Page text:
Water levels at Johor plants fall as dry spell, heatwave continue

The Lebam dam in Johor Baru, in a photo taken in April 2016. The dam has dipped below its critical point, although its plant is still operating normally.
The Lebam dam in Johor Baru, in a photo taken in April 2016. The dam has dipped below its critical point, although its plant is still operating normally.PHOTO: SIN CHEW DAILY/ASIA NEWS NETWORK

JOHOR BARU • Water levels have fallen at several treatment plants in Johor because of the ongoing dry spell and high temperatures, an official said, adding that two plants in the Malaysian state were close to reaching their critical thresholds.

State International Trade, Investment and Utilities Committee chairman Jimmy Puah Wee Tse yesterday said the hot weather had caused a significant decline in the raw water supply, which could lead to several water treatment plants failing to operate normally. "The water intake of the Lok Heng treatment plant in Kota Tinggi dropped significantly on Tuesday with a 0.93m reading compared to its normal 2.76m reading," he said.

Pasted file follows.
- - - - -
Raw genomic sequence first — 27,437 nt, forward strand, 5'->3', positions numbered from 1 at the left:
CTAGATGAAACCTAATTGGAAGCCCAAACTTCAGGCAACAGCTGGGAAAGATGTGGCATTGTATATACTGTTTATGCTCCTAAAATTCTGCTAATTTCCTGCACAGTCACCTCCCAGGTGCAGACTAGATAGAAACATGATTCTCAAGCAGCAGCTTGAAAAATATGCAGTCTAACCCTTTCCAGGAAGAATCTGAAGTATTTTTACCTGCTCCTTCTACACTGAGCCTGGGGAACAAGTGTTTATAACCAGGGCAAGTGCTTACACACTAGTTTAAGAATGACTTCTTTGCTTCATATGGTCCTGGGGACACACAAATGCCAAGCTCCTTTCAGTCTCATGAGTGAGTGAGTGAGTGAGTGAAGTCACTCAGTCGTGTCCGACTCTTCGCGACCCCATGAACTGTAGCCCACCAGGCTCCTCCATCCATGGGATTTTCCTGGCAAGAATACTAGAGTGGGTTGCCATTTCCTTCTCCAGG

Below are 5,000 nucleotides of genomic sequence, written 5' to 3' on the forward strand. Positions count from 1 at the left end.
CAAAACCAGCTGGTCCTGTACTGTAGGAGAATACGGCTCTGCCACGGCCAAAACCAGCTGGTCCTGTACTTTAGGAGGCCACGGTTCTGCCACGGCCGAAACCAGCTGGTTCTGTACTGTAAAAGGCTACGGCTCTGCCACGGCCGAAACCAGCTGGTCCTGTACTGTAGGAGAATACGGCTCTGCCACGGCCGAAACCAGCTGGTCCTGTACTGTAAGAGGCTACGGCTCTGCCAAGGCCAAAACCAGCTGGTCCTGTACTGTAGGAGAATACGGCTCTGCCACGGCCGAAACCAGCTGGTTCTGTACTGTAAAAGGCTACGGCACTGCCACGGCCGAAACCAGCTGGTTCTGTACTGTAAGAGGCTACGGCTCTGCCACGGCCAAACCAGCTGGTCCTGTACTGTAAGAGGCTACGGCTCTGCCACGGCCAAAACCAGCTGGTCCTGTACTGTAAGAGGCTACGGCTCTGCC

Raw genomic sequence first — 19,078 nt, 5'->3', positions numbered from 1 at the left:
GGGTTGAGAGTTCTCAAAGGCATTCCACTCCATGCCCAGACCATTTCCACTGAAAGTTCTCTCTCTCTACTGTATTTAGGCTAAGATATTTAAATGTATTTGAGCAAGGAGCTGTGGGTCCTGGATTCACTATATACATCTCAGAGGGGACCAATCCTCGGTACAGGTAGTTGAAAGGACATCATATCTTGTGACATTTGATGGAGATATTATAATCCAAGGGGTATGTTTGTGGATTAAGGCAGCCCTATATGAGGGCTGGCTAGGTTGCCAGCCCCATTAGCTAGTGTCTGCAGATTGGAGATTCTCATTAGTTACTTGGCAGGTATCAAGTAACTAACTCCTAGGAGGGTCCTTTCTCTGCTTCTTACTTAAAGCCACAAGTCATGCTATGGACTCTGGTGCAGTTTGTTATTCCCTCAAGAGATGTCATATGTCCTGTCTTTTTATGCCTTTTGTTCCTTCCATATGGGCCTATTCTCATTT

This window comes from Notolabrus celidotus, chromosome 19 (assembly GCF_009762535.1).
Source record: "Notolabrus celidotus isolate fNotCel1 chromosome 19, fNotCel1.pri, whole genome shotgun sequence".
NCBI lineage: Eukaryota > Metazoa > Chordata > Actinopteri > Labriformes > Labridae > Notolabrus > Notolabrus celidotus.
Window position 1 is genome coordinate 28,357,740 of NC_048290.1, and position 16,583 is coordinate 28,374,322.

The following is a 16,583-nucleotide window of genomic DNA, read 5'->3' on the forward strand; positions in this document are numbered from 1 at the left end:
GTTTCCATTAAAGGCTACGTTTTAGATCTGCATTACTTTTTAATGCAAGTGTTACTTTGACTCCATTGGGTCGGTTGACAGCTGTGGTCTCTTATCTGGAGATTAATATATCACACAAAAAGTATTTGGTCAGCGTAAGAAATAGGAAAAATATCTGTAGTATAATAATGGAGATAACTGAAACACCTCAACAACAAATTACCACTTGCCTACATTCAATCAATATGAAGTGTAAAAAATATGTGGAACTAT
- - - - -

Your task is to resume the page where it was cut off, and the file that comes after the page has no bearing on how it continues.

"The water level at Sungai Sedili Kecil, which is the main raw water source for the (Lok Heng) treatment plant has also been declining since two weeks ago," Mr Puah added in a statement.

"A request to carry out a scheduled water supply programme has been sent to the National Water Services Commission," he said.

Mr Puah said that water operator Ranhil SAJ has suggested a scheduled water supply programme for affected areas to ensure that the treatment plant can operate normally.

He added that the Lok Heng water treatment plant supplies treated water to some 4,000 accounts from the Felda Bukit Waha, Felda Bukit Easter, Felda Simpang Waha, Felda Lok Heng Barat, Felda Lok Heng Timur, Felda Lok Heng Selatan and Bukit Tentera areas.

The state executive councillor also said the Lebam dam in Kota Tinggi has dipped below its critical point, although its plant is still operating normally.

"In Muar, the dry spell is causing the water intake along Sungai Muar to reach its critical level, with the Bukit Serampang plant experiencing the worst intake.

"Several rivers in Segamat and the Gunong Pulai dam in Pontian are also experiencing the same situation," he said.

 
 

These rivers and the dam supply drinking water to Pontian as well as to certain parts of Johor Baru.

Mr Puah urged the public to use water prudently to ensure that there would be enough supplies for everyone without leading to any disturbance.

"The state government and Ranhill SAJ are monitoring the situation closely with the help of other relevant agencies," he said.

A version of this article appeared in the print edition of The Straits Times on August 15, 2019, with the headline 'Water levels at Johor plants fall as dry spell, heatwave continue'. Print Edition | Subscribe